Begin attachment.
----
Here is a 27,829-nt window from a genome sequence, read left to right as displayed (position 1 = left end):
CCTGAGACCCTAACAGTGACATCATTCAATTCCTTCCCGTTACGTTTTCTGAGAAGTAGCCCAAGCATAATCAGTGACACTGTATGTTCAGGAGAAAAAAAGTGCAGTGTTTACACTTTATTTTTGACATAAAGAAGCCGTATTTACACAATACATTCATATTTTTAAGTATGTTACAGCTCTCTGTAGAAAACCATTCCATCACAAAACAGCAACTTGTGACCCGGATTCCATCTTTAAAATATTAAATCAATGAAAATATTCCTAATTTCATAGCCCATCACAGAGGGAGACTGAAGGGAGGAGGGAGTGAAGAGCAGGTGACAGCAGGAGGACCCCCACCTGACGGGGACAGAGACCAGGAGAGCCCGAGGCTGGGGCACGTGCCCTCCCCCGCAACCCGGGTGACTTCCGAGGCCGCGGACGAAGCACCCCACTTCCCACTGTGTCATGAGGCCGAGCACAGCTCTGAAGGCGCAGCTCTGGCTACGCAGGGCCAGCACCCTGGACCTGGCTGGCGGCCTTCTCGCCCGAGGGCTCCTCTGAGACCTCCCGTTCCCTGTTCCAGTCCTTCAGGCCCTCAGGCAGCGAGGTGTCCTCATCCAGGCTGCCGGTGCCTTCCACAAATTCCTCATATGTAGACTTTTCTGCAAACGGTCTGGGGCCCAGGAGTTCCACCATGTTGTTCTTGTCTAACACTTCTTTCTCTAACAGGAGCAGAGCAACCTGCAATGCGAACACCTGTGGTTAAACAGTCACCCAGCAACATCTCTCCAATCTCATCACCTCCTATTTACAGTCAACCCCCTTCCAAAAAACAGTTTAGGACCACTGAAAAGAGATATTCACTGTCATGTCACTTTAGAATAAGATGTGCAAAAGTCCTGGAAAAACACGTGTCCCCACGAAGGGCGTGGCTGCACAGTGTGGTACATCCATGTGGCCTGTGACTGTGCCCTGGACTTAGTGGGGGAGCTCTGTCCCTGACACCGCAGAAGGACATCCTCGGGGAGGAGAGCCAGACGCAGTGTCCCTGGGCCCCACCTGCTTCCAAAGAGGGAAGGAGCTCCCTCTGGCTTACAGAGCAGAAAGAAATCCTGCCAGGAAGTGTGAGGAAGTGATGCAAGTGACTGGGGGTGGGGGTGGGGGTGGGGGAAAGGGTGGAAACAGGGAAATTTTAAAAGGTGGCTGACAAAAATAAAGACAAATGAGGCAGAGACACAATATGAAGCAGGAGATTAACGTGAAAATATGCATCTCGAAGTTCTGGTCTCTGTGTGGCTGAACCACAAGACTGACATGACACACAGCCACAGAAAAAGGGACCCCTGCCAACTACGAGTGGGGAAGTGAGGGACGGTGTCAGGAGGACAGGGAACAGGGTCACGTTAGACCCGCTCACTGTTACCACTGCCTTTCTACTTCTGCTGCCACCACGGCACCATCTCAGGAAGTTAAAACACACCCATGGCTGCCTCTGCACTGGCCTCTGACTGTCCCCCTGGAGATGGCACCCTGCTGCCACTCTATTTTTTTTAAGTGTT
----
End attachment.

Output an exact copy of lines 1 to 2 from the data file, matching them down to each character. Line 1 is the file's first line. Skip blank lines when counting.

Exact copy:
Here is a 27,829-nt window from a genome sequence, read left to right as displayed (position 1 = left end):
CCTGAGACCCTAACAGTGACATCATTCAATTCCTTCCCGTTACGTTTTCTGAGAAGTAGCCCAAGCATAATCAGTGACACTGTATGTTCAGGAGAAAAAAAGTGCAGTGTTTACACTTTATTTTTGACATAAAGAAGCCGTATTTACACAATACATTCATATTTTTAAGTATGTTACAGCTCTCTGTAGAAAACCATTCCATCACAAAACAGCAACTTGTGACCCGGATTCCATCTTTAAAATATTAAATCAATGAAAATATTCCTAATTTCATAGCCCATCACAGAGGGAGACTGAAGGGAGGAGGGAGTGAAGAGCAGGTGACAGCAGGAGGACCCCCACCTGACGGGGACAGAGACCAGGAGAGCCCGAGGCTGGGGCACGTGCCCTCCCCCGCAACCCGGGTGACTTCCGAGGCCGCGGACGAAGCACCCCACTTCCCACTGTGTCATGAGGCCGAGCACAGCTCTGAAGGCGCAGCTCTGGCTACGCAGGGCCAGCACCCTGGACCTGGCTGGCGGCCTTCTCGCCCGAGGGCTCCTCTGAGACCTCCCGTTCCCTGTTCCAGTCCTTCAGGCCCTCAGGCAGCGAGGTGTCCTCATCCAGGCTGCCGGTGCCTTCCACAAATTCCTCATATGTAGACTTTTCTGCAAACGGTCTGGGGCCCAGGAGTTCCACCATGTTGTTCTTGTCTAACACTTCTTTCTCTAACAGGAGCAGAGCAACCTGCAATGCGAACACCTGTGGTTAAACAGTCACCCAGCAACATCTCTCCAATCTCATCACCTCCTATTTACAGTCAACCCCCTTCCAAAAAACAGTTTAGGACCACTGAAAAGAGATATTCACTGTCATGTCACTTTAGAATAAGATGTGCAAAAGTCCTGGAAAAACACGTGTCCCCACGAAGGGCGTGGCTGCACAGTGTGGTACATCCATGTGGCCTGTGACTGTGCCCTGGACTTAGTGGGGGAGCTCTGTCCCTGACACCGCAGAAGGACATCCTCGGGGAGGAGAGCCAGACGCAGTGTCCCTGGGCCCCACCTGCTTCCAAAGAGGGAAGGAGCTCCCTCTGGCTTACAGAGCAGAAAGAAATCCTGCCAGGAAGTGTGAGGAAGTGATGCAAGTGACTGGGGGTGGGGGTGGGGGTGGGGGAAAGGGTGGAAACAGGGAAATTTTAAAAGGTGGCTGACAAAAATAAAGACAAATGAGGCAGAGACACAATATGAAGCAGGAGATTAACGTGAAAATATGCATCTCGAAGTTCTGGTCTCTGTGTGGCTGAACCACAAGACTGACATGACACACAGCCACAGAAAAAGGGACCCCTGCCAACTACGAGTGGGGAAGTGAGGGACGGTGTCAGGAGGACAGGGAACAGGGTCACGTTAGACCCGCTCACTGTTACCACTGCCTTTCTACTTCTGCTGCCACCACGGCACCATCTCAGGAAGTTAAAACACACCCATGGCTGCCTCTGCACTGGCCTCTGACTGTCCCCCTGGAGATGGCACCCTGCTGCCACTCTATTTTTTTTAAGTGTT